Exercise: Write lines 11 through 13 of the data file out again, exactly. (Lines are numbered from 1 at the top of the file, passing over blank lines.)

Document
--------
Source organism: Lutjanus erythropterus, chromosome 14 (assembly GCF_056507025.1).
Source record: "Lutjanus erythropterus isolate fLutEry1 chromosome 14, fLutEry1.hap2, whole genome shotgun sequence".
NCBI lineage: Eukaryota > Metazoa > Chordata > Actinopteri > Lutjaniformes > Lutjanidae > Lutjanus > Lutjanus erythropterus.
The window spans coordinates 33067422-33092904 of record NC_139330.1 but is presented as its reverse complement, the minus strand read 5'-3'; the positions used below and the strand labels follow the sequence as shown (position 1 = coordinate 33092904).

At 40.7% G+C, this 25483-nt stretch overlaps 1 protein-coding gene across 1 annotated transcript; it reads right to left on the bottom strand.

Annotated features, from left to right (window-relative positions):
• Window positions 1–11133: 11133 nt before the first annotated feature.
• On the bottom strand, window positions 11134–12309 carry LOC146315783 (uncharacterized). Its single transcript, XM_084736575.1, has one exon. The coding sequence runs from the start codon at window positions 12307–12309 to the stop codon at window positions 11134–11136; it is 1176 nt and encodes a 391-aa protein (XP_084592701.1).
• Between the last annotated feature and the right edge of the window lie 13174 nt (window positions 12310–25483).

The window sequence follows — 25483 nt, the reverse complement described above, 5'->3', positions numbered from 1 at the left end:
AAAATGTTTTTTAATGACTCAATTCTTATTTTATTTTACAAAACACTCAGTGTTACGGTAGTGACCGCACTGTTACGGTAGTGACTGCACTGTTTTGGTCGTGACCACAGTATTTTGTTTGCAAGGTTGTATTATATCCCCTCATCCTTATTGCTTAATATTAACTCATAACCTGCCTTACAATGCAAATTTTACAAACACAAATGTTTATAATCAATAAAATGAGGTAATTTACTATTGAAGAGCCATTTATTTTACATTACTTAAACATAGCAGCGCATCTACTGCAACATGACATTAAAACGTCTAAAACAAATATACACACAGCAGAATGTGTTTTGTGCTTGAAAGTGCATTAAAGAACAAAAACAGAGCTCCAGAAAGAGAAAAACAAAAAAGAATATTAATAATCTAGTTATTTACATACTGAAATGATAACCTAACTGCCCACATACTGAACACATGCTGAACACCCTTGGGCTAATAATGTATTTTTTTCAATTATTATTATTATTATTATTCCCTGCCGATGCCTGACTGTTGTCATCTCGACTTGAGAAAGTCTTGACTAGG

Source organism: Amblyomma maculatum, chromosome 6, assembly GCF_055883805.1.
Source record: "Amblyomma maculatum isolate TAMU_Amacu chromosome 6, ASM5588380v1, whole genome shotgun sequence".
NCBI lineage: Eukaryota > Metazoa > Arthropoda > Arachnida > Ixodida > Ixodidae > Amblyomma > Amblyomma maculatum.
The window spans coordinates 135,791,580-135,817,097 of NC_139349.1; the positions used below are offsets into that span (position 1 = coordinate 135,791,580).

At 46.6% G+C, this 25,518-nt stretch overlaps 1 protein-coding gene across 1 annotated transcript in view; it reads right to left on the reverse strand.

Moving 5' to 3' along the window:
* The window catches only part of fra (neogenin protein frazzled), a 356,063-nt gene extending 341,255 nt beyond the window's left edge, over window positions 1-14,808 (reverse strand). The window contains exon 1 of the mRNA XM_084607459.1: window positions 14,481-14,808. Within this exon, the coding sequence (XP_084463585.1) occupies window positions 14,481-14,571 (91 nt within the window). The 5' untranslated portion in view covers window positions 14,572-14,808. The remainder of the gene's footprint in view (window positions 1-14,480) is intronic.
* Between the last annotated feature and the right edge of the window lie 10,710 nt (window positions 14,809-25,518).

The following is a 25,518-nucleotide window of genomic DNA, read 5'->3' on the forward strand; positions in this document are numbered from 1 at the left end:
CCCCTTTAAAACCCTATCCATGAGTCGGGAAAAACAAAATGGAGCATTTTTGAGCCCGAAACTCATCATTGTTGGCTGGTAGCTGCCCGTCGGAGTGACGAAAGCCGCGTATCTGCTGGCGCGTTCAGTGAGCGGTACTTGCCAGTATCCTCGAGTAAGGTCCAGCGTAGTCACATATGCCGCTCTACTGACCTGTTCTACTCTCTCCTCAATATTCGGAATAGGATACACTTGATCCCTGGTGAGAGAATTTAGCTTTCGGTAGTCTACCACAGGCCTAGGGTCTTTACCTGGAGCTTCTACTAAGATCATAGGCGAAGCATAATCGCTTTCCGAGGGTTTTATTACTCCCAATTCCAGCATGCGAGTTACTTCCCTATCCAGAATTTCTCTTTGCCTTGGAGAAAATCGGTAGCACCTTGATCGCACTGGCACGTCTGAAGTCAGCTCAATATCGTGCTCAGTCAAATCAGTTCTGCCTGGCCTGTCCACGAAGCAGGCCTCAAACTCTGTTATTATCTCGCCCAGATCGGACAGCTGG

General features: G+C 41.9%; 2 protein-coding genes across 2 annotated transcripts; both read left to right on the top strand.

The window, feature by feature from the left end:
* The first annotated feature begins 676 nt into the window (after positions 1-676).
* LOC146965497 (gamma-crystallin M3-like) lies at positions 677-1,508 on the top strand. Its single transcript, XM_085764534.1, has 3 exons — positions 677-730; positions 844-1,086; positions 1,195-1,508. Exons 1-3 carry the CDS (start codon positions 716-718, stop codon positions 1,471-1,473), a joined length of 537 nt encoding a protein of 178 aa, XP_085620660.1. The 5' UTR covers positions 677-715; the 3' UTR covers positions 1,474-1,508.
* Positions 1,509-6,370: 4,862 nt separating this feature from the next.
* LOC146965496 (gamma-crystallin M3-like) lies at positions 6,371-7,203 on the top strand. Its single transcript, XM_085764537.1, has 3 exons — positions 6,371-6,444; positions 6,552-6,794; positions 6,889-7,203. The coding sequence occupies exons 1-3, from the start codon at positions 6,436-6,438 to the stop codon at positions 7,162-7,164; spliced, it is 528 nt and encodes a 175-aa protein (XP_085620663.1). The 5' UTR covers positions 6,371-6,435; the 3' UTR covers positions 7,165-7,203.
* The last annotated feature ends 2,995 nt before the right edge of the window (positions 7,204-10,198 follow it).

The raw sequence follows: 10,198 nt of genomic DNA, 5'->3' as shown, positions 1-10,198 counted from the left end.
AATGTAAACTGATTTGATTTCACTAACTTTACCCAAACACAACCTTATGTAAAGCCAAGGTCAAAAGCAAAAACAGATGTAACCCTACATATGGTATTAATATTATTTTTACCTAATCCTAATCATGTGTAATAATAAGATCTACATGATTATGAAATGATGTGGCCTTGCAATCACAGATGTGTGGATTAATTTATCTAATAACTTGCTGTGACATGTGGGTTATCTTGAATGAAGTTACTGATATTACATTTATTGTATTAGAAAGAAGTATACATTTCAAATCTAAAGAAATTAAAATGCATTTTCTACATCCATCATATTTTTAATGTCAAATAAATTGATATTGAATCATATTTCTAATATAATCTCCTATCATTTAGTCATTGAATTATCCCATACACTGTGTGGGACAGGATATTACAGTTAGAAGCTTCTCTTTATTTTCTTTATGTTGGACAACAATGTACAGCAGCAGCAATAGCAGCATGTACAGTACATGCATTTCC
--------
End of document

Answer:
AAAATGTTTTTTAATGACTCAATTCTTATTTTATTTTACAAAACACTCAGTGTTACGGTAGTGACCGCACTGTTACGGTAGTGACTGCACTGTTTTGGTCGTGACCACAGTATTTTGTTTGCAAGGTTGTATTATATCCCCTCATCCTTATTGCTTAATATTAACTCATAACCTGCCTTACAATGCAAATTTTACAAACACAAATGTTTATAATCAATAAAATGAGGTAATTTACTATTGAAGAGCCATTTATTTTACATTACTTAAACATAGCAGCGCATCTACTGCAACATGACATTAAAACGTCTAAAACAAATATACACACAGCAGAATGTGTTTTGTGCTTGAAAGTGCATTAAAGAACAAAAACAGAGCTCCAGAAAGAGAAAAACAAAAAAGAATATTAATAATCTAGTTATTTACATACTGAAATGATAACCTAACTGCCCACATACTGAACACATGCTGAACACCCTTGGGCTAATAATGTATTTTTTTCAATTATTATTATTATTATTATTCCCTGCCGATGCCTGACTGTTGTCATCTCGACTTGAGAAAGTCTTGACTAGG

Source organism: Amblyomma maculatum, chromosome 6, assembly GCF_055883805.1.
Source record: "Amblyomma maculatum isolate TAMU_Amacu chromosome 6, ASM5588380v1, whole genome shotgun sequence".